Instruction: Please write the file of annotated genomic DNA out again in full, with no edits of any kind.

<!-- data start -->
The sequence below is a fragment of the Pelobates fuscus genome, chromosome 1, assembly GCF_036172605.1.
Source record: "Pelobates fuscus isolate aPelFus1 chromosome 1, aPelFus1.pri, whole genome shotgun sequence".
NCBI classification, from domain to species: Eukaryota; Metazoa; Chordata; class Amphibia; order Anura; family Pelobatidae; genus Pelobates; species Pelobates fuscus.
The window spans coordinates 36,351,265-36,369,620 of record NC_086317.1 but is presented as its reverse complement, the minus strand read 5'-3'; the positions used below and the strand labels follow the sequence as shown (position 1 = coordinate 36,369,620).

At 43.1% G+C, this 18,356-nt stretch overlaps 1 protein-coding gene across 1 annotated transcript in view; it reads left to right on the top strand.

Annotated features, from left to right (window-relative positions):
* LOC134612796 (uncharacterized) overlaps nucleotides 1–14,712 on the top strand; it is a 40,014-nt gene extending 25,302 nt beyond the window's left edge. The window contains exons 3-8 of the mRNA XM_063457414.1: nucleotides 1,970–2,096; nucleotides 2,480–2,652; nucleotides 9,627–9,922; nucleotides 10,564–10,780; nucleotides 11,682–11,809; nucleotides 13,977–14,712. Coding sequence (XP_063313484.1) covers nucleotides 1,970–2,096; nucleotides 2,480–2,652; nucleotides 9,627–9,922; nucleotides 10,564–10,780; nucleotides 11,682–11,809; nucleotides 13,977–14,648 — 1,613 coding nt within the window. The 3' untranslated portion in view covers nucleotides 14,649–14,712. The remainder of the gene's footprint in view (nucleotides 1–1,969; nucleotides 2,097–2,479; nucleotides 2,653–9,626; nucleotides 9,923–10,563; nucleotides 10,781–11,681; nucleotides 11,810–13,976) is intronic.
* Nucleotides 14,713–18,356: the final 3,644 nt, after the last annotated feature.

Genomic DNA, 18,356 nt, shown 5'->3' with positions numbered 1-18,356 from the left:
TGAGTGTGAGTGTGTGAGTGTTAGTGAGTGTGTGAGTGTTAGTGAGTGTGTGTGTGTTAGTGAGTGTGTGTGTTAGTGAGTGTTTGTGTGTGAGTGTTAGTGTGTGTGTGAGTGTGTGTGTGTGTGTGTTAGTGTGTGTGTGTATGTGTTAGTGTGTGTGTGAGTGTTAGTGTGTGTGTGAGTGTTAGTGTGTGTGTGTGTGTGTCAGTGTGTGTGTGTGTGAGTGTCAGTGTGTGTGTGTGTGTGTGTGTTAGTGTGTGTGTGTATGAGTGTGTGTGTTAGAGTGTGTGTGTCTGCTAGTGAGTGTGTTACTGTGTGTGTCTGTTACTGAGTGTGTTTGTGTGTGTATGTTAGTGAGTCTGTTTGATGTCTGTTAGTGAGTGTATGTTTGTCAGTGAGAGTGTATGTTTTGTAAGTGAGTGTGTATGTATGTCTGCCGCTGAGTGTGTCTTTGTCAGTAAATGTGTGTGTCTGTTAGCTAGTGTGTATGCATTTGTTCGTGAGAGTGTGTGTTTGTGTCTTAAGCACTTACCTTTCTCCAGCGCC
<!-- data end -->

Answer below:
The sequence below is a fragment of the Pelobates fuscus genome, chromosome 1, assembly GCF_036172605.1.
Source record: "Pelobates fuscus isolate aPelFus1 chromosome 1, aPelFus1.pri, whole genome shotgun sequence".
NCBI classification, from domain to species: Eukaryota; Metazoa; Chordata; class Amphibia; order Anura; family Pelobatidae; genus Pelobates; species Pelobates fuscus.
The window spans coordinates 36,351,265-36,369,620 of record NC_086317.1 but is presented as its reverse complement, the minus strand read 5'-3'; the positions used below and the strand labels follow the sequence as shown (position 1 = coordinate 36,369,620).

At 43.1% G+C, this 18,356-nt stretch overlaps 1 protein-coding gene across 1 annotated transcript in view; it reads left to right on the top strand.

Annotated features, from left to right (window-relative positions):
* LOC134612796 (uncharacterized) overlaps nucleotides 1–14,712 on the top strand; it is a 40,014-nt gene extending 25,302 nt beyond the window's left edge. The window contains exons 3-8 of the mRNA XM_063457414.1: nucleotides 1,970–2,096; nucleotides 2,480–2,652; nucleotides 9,627–9,922; nucleotides 10,564–10,780; nucleotides 11,682–11,809; nucleotides 13,977–14,712. Coding sequence (XP_063313484.1) covers nucleotides 1,970–2,096; nucleotides 2,480–2,652; nucleotides 9,627–9,922; nucleotides 10,564–10,780; nucleotides 11,682–11,809; nucleotides 13,977–14,648 — 1,613 coding nt within the window. The 3' untranslated portion in view covers nucleotides 14,649–14,712. The remainder of the gene's footprint in view (nucleotides 1–1,969; nucleotides 2,097–2,479; nucleotides 2,653–9,626; nucleotides 9,923–10,563; nucleotides 10,781–11,681; nucleotides 11,810–13,976) is intronic.
* Nucleotides 14,713–18,356: the final 3,644 nt, after the last annotated feature.

Genomic DNA, 18,356 nt, shown 5'->3' with positions numbered 1-18,356 from the left:
TGAGTGTGAGTGTGTGAGTGTTAGTGAGTGTGTGAGTGTTAGTGAGTGTGTGTGTGTTAGTGAGTGTGTGTGTTAGTGAGTGTTTGTGTGTGAGTGTTAGTGTGTGTGTGAGTGTGTGTGTGTGTGTGTTAGTGTGTGTGTGTATGTGTTAGTGTGTGTGTGAGTGTTAGTGTGTGTGTGAGTGTTAGTGTGTGTGTGTGTGTGTCAGTGTGTGTGTGTGTGAGTGTCAGTGTGTGTGTGTGTGTGTGTGTTAGTGTGTGTGTGTATGAGTGTGTGTGTTAGAGTGTGTGTGTCTGCTAGTGAGTGTGTTACTGTGTGTGTCTGTTACTGAGTGTGTTTGTGTGTGTATGTTAGTGAGTCTGTTTGATGTCTGTTAGTGAGTGTATGTTTGTCAGTGAGAGTGTATGTTTTGTAAGTGAGTGTGTATGTATGTCTGCCGCTGAGTGTGTCTTTGTCAGTAAATGTGTGTGTCTGTTAGCTAGTGTGTATGCATTTGTTCGTGAGAGTGTGTGTTTGTGTCTTAAGCACTTACCTTTCTCCAGCGCC